Once you start to learn the human face, it's really easy to fall into drawing the same face in every picture. To mix things up and really learn how facial structure works, uses reference faces. The random selection on Humanae on Tumblr is a really good resource for facial references. Choose the one you like, or just add "/random" to the end of the Humanae URL and try to draw the face you are given. If you're still having trouble with faces, try simplifying each random face you're given. Find the nose in just a few lines so you can come back to it later. Establish eye size and distance with a dot or a stroke, and then use detail. Just try to figure out how each face works before spending more than ten minutes on one person.

4. Find something that inspires you

It could be a show, a comic, a person, a song. Find something that makes you wish you could create, and then sit down and do it. If it's a story, it might be a drawing of the characters, a recreation of a scene you liked, a comic of the moments you wish had happened. If it's an album, it could be an interpretation of a lyric or of the artist. If you have your own creative work to go off of, like a short story or poem, bring that to life. Just always try to have something in your life that inspires you, because if something is urging you to create, it becomes hard to avoid it.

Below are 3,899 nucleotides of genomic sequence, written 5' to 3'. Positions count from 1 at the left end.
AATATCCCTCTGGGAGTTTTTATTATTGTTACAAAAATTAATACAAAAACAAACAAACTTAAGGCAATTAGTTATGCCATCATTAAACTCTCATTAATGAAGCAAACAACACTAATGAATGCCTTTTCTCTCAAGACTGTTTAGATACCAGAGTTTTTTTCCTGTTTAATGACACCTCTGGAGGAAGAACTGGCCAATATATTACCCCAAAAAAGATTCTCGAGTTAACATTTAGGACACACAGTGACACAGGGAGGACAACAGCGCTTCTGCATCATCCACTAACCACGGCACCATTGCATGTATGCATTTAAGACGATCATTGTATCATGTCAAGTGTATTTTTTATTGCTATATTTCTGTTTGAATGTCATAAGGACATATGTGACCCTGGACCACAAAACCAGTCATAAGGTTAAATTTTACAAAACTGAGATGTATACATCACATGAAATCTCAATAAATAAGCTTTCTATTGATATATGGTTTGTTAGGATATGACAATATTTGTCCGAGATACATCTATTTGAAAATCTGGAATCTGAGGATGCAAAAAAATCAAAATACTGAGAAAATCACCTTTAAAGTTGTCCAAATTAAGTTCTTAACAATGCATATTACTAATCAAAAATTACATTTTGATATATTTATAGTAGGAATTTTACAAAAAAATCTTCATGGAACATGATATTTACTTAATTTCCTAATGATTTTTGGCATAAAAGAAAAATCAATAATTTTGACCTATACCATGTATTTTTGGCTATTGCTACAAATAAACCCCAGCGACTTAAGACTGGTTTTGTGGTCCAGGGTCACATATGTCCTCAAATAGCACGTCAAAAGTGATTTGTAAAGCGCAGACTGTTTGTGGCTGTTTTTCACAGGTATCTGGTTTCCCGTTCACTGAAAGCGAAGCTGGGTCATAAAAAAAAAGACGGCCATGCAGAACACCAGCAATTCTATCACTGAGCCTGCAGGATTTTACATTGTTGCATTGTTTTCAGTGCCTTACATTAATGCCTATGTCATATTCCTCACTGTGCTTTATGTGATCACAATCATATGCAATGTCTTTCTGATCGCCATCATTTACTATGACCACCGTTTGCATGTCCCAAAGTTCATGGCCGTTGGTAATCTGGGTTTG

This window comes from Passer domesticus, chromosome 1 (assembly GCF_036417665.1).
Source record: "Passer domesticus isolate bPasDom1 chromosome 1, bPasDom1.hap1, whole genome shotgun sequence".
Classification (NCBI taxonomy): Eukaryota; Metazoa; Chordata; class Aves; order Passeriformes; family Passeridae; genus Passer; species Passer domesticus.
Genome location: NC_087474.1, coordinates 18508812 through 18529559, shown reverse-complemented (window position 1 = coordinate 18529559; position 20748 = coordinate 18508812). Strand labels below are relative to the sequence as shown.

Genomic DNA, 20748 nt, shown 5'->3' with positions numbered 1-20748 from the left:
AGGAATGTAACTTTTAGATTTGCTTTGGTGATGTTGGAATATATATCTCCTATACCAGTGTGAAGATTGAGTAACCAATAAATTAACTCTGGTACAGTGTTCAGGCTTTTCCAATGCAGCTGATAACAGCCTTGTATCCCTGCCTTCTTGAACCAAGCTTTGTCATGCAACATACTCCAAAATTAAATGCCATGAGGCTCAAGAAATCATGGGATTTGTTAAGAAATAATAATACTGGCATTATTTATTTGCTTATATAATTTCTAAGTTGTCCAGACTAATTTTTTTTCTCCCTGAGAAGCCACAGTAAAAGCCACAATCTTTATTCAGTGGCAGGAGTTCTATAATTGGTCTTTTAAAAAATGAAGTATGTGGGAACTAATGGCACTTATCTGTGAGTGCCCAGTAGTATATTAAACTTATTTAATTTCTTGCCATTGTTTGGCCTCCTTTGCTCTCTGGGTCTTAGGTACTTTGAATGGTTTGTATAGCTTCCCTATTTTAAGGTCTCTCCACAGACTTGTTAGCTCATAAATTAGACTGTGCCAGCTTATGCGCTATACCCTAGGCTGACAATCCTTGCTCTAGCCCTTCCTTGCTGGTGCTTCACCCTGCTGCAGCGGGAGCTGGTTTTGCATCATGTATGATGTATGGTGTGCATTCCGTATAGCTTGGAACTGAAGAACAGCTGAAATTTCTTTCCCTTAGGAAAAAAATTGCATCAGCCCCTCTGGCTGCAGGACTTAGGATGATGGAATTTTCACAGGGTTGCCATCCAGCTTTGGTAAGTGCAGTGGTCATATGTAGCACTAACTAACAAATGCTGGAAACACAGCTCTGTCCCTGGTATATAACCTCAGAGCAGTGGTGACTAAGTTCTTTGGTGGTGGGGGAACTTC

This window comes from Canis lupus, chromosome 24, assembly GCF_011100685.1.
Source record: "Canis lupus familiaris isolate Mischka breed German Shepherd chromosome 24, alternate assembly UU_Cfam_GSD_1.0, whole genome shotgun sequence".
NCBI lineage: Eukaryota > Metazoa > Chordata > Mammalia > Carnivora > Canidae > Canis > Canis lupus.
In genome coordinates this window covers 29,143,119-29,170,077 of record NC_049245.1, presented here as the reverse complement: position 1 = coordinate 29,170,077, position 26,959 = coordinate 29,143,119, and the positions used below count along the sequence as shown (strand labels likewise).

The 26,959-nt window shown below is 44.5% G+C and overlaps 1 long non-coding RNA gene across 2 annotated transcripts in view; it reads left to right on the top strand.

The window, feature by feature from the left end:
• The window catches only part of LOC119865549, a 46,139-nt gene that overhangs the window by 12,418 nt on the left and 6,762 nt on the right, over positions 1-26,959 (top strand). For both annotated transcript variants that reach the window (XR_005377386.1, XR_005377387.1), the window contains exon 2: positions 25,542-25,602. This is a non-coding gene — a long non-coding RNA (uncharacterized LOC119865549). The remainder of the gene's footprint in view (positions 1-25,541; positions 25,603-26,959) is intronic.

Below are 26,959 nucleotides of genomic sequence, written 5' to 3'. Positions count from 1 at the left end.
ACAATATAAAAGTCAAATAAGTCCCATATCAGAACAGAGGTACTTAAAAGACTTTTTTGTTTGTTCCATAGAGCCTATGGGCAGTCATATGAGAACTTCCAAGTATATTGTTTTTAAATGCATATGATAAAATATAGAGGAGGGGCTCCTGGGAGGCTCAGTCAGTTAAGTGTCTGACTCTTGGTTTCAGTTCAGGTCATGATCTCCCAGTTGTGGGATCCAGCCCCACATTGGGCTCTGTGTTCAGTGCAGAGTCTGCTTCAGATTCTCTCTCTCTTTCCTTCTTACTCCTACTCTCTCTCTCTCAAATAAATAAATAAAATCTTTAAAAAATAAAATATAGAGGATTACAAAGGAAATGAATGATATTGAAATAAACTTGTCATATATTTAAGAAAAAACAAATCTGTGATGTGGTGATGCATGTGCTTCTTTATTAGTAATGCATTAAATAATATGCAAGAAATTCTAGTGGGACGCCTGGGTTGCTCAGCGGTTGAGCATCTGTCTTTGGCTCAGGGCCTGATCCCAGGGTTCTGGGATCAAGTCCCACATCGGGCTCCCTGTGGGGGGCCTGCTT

5. Keep drawing

You won't improve in one night. You might not improve in a week. You will improve, though, as long as you keep doing it. You don't have to carry a sketchbook around. Just doodle in the margins of your notebook. Steal some printer paper and sketch. Keep going, because it's impossible to get worse with practice.

Cover Image Credit: Phoebe Corde

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57 Things You Think When You're Debating Whether To Miss A Deadline In College

Wait... for real, though, did I finish that assignment?

Deadline. It's a great thing, it teaches us how important it is to do things by, well, a deadline. BUT when you have like a million other things to do because you're about to graduate and the semester is coming to an end, well, you fear you may miss it.